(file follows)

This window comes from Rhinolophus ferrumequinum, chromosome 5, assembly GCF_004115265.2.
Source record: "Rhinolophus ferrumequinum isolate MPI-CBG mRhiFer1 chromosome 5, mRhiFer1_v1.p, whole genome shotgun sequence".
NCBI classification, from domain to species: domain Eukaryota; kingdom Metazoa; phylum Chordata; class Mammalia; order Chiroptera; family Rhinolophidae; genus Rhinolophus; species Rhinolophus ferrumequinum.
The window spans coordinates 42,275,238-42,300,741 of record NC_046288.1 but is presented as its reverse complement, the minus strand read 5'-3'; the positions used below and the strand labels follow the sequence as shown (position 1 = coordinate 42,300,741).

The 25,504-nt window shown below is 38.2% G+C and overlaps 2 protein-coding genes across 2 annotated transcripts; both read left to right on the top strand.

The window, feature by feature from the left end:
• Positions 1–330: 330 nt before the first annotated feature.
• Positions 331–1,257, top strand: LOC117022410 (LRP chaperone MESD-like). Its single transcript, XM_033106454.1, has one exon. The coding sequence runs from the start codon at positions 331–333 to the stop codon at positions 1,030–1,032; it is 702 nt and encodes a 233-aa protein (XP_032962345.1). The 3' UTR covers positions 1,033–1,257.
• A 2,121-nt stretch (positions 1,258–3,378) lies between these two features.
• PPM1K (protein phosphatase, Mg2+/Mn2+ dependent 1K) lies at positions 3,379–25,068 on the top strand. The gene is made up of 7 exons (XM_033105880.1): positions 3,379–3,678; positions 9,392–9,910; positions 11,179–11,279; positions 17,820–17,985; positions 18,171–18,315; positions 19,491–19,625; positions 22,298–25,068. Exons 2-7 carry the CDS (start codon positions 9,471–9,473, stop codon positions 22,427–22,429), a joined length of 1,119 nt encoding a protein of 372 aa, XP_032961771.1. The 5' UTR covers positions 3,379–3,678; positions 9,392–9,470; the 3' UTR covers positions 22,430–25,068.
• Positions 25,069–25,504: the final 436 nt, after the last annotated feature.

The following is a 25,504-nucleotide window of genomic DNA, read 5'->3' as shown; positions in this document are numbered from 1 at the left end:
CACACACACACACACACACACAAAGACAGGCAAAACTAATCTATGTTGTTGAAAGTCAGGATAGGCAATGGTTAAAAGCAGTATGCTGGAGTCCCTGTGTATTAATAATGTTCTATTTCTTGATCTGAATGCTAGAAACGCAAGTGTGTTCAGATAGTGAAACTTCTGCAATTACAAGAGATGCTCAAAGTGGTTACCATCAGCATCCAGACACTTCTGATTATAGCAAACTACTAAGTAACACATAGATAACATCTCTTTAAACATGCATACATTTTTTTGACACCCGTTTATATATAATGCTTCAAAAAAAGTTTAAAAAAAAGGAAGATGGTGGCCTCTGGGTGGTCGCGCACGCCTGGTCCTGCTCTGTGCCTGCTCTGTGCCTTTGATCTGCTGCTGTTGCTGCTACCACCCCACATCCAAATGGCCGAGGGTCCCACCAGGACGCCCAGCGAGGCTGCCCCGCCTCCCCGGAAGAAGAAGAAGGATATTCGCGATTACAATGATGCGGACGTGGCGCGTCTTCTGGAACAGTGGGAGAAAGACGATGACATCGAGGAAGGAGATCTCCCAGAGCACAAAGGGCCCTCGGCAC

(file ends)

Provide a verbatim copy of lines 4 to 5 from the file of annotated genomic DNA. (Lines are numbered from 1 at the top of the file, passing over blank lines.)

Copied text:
The window spans coordinates 42,275,238-42,300,741 of record NC_046288.1 but is presented as its reverse complement, the minus strand read 5'-3'; the positions used below and the strand labels follow the sequence as shown (position 1 = coordinate 42,300,741).

The 25,504-nt window shown below is 38.2% G+C and overlaps 2 protein-coding genes across 2 annotated transcripts; both read left to right on the top strand.